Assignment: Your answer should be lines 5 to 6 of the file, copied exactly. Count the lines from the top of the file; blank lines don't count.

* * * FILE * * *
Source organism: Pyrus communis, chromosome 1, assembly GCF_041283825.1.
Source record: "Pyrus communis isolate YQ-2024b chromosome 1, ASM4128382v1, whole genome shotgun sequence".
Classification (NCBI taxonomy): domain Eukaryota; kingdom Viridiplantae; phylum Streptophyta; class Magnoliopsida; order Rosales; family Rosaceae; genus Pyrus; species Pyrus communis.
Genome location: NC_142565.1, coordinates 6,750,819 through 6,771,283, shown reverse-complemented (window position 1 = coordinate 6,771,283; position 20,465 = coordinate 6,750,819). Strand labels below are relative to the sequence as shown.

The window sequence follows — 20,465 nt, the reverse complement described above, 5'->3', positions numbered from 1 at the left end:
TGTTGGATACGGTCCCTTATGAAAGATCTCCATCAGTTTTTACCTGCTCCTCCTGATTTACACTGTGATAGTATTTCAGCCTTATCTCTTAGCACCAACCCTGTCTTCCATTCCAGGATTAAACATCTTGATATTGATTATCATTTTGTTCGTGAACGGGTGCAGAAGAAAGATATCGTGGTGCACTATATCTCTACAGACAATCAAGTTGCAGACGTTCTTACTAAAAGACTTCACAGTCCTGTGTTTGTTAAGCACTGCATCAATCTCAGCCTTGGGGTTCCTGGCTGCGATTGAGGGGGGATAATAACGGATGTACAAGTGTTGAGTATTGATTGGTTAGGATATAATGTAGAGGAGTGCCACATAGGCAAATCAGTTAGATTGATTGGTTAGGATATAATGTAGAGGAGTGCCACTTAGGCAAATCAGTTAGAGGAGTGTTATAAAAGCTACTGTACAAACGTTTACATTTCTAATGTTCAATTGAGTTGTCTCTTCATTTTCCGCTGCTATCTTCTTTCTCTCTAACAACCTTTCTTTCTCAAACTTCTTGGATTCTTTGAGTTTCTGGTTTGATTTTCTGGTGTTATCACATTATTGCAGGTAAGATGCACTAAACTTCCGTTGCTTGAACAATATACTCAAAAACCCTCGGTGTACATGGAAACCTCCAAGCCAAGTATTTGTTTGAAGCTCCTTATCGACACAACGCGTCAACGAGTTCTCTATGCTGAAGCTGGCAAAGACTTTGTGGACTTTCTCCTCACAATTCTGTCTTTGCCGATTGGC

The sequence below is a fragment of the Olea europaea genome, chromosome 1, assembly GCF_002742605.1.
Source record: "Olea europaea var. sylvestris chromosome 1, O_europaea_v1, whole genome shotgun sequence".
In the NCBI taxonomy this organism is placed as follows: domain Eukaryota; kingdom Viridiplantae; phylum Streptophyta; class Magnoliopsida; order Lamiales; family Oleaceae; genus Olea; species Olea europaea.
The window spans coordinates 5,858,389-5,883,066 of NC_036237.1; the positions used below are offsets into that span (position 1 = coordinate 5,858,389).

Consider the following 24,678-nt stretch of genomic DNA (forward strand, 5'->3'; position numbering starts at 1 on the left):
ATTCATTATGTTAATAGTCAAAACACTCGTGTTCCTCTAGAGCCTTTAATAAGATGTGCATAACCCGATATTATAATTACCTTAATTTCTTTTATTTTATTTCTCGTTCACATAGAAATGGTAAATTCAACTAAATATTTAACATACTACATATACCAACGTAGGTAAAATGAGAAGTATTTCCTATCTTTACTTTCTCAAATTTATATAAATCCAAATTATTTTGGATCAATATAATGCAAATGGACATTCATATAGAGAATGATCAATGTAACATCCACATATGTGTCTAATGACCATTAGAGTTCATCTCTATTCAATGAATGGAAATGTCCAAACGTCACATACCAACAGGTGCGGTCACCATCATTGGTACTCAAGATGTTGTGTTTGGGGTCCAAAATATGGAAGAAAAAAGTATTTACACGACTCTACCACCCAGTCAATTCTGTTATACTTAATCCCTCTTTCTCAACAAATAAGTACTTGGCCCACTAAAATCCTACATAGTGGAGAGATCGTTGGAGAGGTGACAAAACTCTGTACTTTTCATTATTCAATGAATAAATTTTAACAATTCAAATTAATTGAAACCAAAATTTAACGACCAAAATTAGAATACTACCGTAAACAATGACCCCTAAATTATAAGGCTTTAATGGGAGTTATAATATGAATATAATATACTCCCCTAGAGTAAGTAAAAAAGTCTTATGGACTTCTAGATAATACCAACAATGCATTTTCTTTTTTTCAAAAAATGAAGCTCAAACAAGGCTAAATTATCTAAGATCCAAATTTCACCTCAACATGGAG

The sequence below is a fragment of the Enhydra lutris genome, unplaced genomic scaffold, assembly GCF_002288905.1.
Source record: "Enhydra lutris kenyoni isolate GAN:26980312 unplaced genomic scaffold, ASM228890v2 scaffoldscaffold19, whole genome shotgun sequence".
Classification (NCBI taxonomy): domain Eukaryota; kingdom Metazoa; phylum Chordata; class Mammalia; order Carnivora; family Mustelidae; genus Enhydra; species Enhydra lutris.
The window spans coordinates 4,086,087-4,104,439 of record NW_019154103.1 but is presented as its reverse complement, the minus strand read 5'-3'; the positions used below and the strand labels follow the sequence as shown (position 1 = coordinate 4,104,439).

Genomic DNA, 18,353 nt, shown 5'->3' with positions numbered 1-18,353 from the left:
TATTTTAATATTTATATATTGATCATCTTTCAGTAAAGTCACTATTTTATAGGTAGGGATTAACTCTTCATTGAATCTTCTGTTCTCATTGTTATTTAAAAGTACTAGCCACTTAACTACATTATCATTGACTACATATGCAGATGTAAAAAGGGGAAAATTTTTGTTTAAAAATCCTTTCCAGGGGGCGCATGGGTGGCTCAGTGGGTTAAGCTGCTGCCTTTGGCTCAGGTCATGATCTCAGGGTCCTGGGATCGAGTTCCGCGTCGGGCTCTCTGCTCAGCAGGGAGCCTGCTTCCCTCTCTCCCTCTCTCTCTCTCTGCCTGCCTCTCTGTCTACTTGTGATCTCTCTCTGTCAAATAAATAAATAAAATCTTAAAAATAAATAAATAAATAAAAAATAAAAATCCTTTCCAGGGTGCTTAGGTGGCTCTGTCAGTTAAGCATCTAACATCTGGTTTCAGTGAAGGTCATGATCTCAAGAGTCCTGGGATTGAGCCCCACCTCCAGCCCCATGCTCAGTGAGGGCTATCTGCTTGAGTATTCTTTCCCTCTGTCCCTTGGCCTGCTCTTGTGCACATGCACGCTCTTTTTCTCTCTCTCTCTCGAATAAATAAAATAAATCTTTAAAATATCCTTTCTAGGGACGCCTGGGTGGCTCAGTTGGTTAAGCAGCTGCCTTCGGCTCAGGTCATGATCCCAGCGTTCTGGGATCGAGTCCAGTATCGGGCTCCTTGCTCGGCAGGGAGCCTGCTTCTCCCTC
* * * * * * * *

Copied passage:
The window sequence follows — 20,465 nt, the reverse complement described above, 5'->3', positions numbered from 1 at the left end:
TGTTGGATACGGTCCCTTATGAAAGATCTCCATCAGTTTTTACCTGCTCCTCCTGATTTACACTGTGATAGTATTTCAGCCTTATCTCTTAGCACCAACCCTGTCTTCCATTCCAGGATTAAACATCTTGATATTGATTATCATTTTGTTCGTGAACGGGTGCAGAAGAAAGATATCGTGGTGCACTATATCTCTACAGACAATCAAGTTGCAGACGTTCTTACTAAAAGACTTCACAGTCCTGTGTTTGTTAAGCACTGCATCAATCTCAGCCTTGGGGTTCCTGGCTGCGATTGAGGGGGGATAATAACGGATGTACAAGTGTTGAGTATTGATTGGTTAGGATATAATGTAGAGGAGTGCCACATAGGCAAATCAGTTAGATTGATTGGTTAGGATATAATGTAGAGGAGTGCCACTTAGGCAAATCAGTTAGAGGAGTGTTATAAAAGCTACTGTACAAACGTTTACATTTCTAATGTTCAATTGAGTTGTCTCTTCATTTTCCGCTGCTATCTTCTTTCTCTCTAACAACCTTTCTTTCTCAAACTTCTTGGATTCTTTGAGTTTCTGGTTTGATTTTCTGGTGTTATCACATTATTGCAGGTAAGATGCACTAAACTTCCGTTGCTTGAACAATATACTCAAAAACCCTCGGTGTACATGGAAACCTCCAAGCCAAGTATTTGTTTGAAGCTCCTTATCGACACAACGCGTCAACGAGTTCTCTATGCTGAAGCTGGCAAAGACTTTGTGGACTTTCTCCTCACAATTCTGTCTTTGCCGATTGGC